, Ras and 41/43 kDa mitogen-activated protein kinase 
in HGF-mediated cell scattering activity have also been established. PI 3K exists in a wide variety of cells and could be activated by most receptor tyrosine kinases, G protein-coupled receptors and non-receptor tyrosine kinase relative receptors. Akt is one of the downstream signals of the PI 3K pathway and is also a serine/threonine kinase. Recently, PI 3-kinase has been shown to mediate lymphocyte adhesion and migration by regulating Rho and PKCζ 
. In order to investigate whether PI3K/Akt were involved in the effects of HGF-induced CXCR4 expression in MDA-MB 436 cells, we examined the changes of CXCR4 expression after HGF-induced PKCζ activation by PI3K/Akt inhibitors. Western blot assays and immunofluorescent staining data suggested that PI 3K/Akt are required for PKCζ activation and CXCR4 expression. Furthermore, Rac1 activation is also dependent on PI3-kinase activity. The lack of complete inhibition may indicate that activation of a small percentage of Akt/PKB is sufficient for chemotaxis, or that an unidentified signaling molecule downstream of the PI 3K shares a partially redundant function with Akt/PKB. Those results also indicated that the mechanism of HGF-induced CXCR4 expression in the MDA-MB-436 breast cancer cell line involved a pathway of activation of the PKCζ and PI 3K/Akt, and that signals stimulated by HGF passed on from PI 3K/Akt to Rac1 and then to PKCζ. These were further supported by the fact that multiple chemical inhibitors and PSζ can block signal transmission.
MT1-MMP, also known as MMP-14, has a single transmembrane domain and is an integral membrane protein with an extracellular catalytic domain suggested to be a key enzyme in tumor metastasis and angiogenesis. Numerous studies implied that MT1-MMP in breast tumors are correlated with the outcome of patients with breast cancer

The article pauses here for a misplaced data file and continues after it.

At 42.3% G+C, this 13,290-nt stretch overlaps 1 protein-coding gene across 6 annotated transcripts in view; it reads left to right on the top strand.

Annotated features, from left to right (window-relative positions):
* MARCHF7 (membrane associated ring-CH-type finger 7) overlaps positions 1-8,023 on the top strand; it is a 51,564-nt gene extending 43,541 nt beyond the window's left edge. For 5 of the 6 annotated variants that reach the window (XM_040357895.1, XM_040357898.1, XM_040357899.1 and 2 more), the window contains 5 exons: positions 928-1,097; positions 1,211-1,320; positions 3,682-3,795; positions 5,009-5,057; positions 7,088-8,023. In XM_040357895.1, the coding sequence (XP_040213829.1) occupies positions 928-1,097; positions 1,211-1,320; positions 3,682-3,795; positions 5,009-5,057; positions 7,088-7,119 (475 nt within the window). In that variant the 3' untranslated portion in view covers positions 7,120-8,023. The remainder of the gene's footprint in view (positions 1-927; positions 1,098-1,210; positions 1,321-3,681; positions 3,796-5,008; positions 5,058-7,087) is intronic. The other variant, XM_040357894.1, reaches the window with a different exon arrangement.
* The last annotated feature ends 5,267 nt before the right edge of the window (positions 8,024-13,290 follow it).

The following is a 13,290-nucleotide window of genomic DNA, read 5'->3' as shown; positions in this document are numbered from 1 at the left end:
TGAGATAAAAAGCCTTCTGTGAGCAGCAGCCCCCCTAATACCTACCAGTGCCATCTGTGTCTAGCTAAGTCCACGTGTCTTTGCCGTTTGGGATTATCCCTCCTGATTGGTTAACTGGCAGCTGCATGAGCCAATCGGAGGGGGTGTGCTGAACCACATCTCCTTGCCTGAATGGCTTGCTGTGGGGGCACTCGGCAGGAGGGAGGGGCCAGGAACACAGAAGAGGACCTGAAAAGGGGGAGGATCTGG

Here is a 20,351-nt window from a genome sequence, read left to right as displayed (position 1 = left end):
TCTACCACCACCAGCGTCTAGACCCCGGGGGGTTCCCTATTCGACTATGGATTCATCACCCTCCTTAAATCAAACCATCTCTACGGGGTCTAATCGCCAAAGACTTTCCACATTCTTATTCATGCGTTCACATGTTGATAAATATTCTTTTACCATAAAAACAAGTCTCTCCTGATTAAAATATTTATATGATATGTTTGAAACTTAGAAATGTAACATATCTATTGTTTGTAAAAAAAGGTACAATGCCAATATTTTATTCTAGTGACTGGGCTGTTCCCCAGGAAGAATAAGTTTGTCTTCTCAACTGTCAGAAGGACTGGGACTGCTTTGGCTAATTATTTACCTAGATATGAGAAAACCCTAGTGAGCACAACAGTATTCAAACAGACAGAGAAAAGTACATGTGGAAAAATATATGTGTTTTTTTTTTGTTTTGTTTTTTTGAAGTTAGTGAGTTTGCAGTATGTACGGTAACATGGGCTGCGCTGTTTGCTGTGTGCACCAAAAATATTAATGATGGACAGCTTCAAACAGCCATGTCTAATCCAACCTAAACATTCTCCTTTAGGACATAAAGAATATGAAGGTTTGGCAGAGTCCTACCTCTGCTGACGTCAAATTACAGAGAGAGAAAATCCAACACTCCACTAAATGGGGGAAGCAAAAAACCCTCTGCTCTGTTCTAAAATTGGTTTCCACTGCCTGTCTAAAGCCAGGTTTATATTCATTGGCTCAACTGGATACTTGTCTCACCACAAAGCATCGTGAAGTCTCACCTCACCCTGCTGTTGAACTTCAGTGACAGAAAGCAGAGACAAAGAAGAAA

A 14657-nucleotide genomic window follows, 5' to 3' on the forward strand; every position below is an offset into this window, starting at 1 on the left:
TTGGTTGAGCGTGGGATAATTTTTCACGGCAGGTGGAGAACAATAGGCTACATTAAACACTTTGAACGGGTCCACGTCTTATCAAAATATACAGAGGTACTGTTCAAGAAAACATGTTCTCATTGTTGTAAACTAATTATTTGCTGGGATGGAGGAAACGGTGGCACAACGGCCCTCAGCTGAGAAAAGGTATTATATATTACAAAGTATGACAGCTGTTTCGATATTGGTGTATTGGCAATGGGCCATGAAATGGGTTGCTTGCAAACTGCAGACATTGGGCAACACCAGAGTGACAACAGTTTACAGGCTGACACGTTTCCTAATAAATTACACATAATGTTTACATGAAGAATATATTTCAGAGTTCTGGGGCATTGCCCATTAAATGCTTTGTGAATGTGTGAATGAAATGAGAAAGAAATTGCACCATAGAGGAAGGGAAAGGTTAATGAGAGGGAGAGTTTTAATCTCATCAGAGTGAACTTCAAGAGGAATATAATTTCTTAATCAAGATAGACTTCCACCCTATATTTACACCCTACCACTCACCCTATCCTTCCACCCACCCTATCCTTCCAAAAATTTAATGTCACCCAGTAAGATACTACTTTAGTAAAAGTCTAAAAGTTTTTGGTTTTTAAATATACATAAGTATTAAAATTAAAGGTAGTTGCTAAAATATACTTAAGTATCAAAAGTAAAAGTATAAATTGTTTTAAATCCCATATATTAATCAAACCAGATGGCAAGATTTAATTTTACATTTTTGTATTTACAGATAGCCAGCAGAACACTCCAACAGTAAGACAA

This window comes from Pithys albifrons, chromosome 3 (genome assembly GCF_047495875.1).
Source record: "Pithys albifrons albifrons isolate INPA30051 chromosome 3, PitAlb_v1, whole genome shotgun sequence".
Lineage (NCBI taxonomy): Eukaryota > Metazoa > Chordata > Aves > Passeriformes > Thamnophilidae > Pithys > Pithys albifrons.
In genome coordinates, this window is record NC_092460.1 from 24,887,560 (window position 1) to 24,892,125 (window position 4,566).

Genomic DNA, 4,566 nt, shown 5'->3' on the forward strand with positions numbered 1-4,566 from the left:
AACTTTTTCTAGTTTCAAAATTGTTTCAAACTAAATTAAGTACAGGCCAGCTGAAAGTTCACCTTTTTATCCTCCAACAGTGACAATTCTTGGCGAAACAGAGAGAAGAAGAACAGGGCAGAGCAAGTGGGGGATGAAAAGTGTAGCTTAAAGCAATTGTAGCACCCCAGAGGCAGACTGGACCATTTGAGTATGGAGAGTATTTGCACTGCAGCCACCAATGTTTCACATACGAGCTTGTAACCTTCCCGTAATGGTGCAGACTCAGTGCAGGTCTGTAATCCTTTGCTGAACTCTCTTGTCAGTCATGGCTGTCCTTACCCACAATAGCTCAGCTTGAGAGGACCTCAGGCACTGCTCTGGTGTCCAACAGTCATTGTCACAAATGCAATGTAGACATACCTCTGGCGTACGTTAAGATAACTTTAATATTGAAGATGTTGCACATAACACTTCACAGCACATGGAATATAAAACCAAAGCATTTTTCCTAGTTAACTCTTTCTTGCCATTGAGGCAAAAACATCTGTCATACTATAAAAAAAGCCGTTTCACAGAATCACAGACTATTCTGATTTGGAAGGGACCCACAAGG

. Reduction of MT1-MMP from the breast cancer cells resulted in significant reduction of in vitro invasiveness and loss of response to an invasion stimulus. An association between MT1-MMP and the PKCζ activation has been reported. PKCζ may be responsible for the increased binding of Sp1 to MT1-MMP promoter site in shear-stressed endothelial cell (EC) and thus the induction of MT1-MMP protein 
. MT1-MMP in coordination with CXCR4 promotes invasion and dissemination of the tumor 
. HGF has also been shown to actively promote production of MT1-MMP in MDA-MB 231 cells, which further activated MMP2 and enhanced the invasiveness of breast cancer cells 
. Thus, we hypothesized that PKCζ may be involved in the signaling pathway that mediates MT1- MMP expression in cells exposed to HGF. Our data were consistent with the requirement of PKCζ phosphorylation and activation for Rac1 increased MT1-MMP expression by MDA-MB 436 cells. Inhibition of PKCζ, Rac-1 and phosphatidylinositol 3-kinase by their respective inhibitors PSζ, NSC23766 and LY290042 attenuated MT1-MMP expression in MDA-MB 436 cells. Therefore, the proper function of MT1-MMP may depend on both cellular expression and specific membrane localization. This study demonstrated that PKCζ is critical to regulation of MT1-MMP expression. Activation of PKCζ is also required in both EGFR- and chemokine receptor-mediated chemotaxis, suggesting the use of PKCζ as a promising target for more potent anti-metastasis therapeutic strategies. Because PKCζ-deficient mice are grossly normal, the pharmacologic inhibition of this enzyme should not be lethal to the hosts 
. The identification of PKCζ as a convergence point of EGFR- and chemokine receptor-mediated chemotaxis provided us with a potential novel target for anticancer drugs. We postulated that blocking PKCζ may completely impair the chemotactic activities of some cancer cells and result in reduced in tumor invasion and spreading.
Taken together, the results of our study provided new insights to molecular regulation of CXCR4 and to certain distinct regulatory molecules that can be targeted to modulate the CXCR4 signaling in breast cancer.